“Verifiers SHOULD NOT require memorized secrets to be changed arbitrarily (e.g., periodically). However, verifiers SHALL force a change if there is evidence of compromise of the authenticator.”
Notice in the above. NIST is recommending a forced password change ONLY when there is evidence of compromise. This guidance implies some form of breached password protection. Additional guidance from NIST includes the following:
“When processing requests to establish and change memorized secrets, verifiers SHALL compare the prospective secrets against a list that contains values known to be commonly-used, expected, or compromised. For example, the list MAY include, but is not limited to:
- Passwords obtained from previous breach corpuses
- Dictionary words.
- Repetitive or sequential characters (e.g. ‘aaaaaa’, ‘1234abcd’).
- Context-specific words, such as the name of the service, the username, and derivatives thereof
If the chosen secret is found in the list, the CSP or verifier SHALL advise the subscriber that they need to select a different secret, SHALL provide the reason for rejection, and SHALL require the subscriber to choose a different value.”
The bottom line for modern password policies – they need to enforce breached password protection. Breached passwords can easily compromise high-level accounts, even if the passwords are seemingly complex.
4. Custom password dictionary
Another modern characteristic of a good password policy is a custom password dictionary. Password dictionaries are similar in purpose but different than breached password protection. Password dictionaries contain disallowed passwords that end-users cannot use. It allows an organization to customize the passwords they do not allow, such as variations of the business name in the user’s password.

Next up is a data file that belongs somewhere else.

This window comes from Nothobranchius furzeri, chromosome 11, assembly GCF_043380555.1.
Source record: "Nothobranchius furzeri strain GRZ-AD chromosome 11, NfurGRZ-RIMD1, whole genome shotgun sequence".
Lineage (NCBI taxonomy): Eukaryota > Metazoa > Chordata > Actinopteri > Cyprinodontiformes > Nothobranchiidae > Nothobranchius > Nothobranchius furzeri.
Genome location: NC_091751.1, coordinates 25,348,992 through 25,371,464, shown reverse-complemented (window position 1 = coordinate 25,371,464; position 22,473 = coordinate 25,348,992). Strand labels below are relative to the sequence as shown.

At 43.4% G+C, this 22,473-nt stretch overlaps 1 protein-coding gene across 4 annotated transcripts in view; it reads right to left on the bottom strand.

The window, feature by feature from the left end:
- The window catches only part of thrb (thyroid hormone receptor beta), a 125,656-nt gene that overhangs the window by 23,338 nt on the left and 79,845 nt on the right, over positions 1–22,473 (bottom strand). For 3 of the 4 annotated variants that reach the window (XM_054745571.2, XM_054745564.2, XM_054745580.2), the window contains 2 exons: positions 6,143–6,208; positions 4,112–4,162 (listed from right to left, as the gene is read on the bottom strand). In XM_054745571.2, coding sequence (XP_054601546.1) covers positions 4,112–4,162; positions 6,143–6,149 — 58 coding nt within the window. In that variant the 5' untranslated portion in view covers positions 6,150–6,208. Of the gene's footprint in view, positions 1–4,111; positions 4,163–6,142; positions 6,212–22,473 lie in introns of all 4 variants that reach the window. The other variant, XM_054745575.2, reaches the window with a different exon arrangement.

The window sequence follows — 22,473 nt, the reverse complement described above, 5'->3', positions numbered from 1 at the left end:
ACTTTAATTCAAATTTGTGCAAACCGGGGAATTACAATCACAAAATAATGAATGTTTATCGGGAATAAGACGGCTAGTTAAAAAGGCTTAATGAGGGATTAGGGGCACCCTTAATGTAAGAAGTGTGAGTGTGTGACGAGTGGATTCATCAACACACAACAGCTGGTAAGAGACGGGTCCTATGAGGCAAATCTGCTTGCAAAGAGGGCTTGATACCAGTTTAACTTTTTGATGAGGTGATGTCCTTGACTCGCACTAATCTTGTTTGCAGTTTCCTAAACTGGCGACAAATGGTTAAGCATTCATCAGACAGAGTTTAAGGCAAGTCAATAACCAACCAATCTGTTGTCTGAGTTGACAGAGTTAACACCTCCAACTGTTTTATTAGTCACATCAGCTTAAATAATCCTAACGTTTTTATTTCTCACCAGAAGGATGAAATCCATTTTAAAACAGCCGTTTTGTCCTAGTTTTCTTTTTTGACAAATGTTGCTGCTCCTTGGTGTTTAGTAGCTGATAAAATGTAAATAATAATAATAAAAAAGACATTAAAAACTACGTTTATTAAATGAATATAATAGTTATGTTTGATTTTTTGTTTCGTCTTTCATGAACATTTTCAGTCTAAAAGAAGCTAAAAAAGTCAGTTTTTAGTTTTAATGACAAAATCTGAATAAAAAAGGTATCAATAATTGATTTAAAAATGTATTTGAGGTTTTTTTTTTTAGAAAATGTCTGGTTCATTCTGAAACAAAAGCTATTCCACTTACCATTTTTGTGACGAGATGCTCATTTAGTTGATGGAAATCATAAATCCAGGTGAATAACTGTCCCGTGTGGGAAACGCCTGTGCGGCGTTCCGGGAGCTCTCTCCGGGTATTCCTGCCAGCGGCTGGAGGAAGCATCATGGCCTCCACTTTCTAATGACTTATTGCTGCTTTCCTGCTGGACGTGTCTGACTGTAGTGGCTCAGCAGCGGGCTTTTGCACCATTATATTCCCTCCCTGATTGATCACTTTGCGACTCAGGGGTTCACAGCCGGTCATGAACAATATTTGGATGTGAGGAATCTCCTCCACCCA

Attackers will often use variations of the business name and other words associated with an organization to “think like the user” and guess passwords they may have chosen to use. A custom dictionary creates what is known as a password filter in Active Directory that filters user’s passwords and prevents users from setting a password that exists in the list.
Active Directory lacks an easy way to implement password filters and requires in-house development skills to produce the necessary .dlls to implement the password filter correctly. In addition, Azure Active Directory password filtering is also limited in its feature set and functionality. As a result, organizations require third-party solutions to implement password filtering to protect against commonly used passwords.
5. Password history
Keeping a history of passwords used by end-users prevents a user from using the same password quickly. In other words, you do not want a user to change their password, and then at the next interval, they change the password back to what it was before. Therefore, the password history setting specifies the number of passwords “remembered” that users cannot use when changing their passwords.
Here again, native Active Directory functionality is limited. For example, while it can remember passwords that have been used, it does not effectively block incremental passwords (i.e., simply adding a different number to the end). A third-party solution is required to block against incremental password use in the environment.
Modern password policies require a third-party solution
Active Directory does not have the native functionality to implement breached password protection. In addition, while custom password filters can be used and implemented in Active Directory using a password filter .dll, it requires development expertise and continual maintenance. As a result, it becomes clear that it requires a third-party solution for organizations that want to meet password policy security challenges.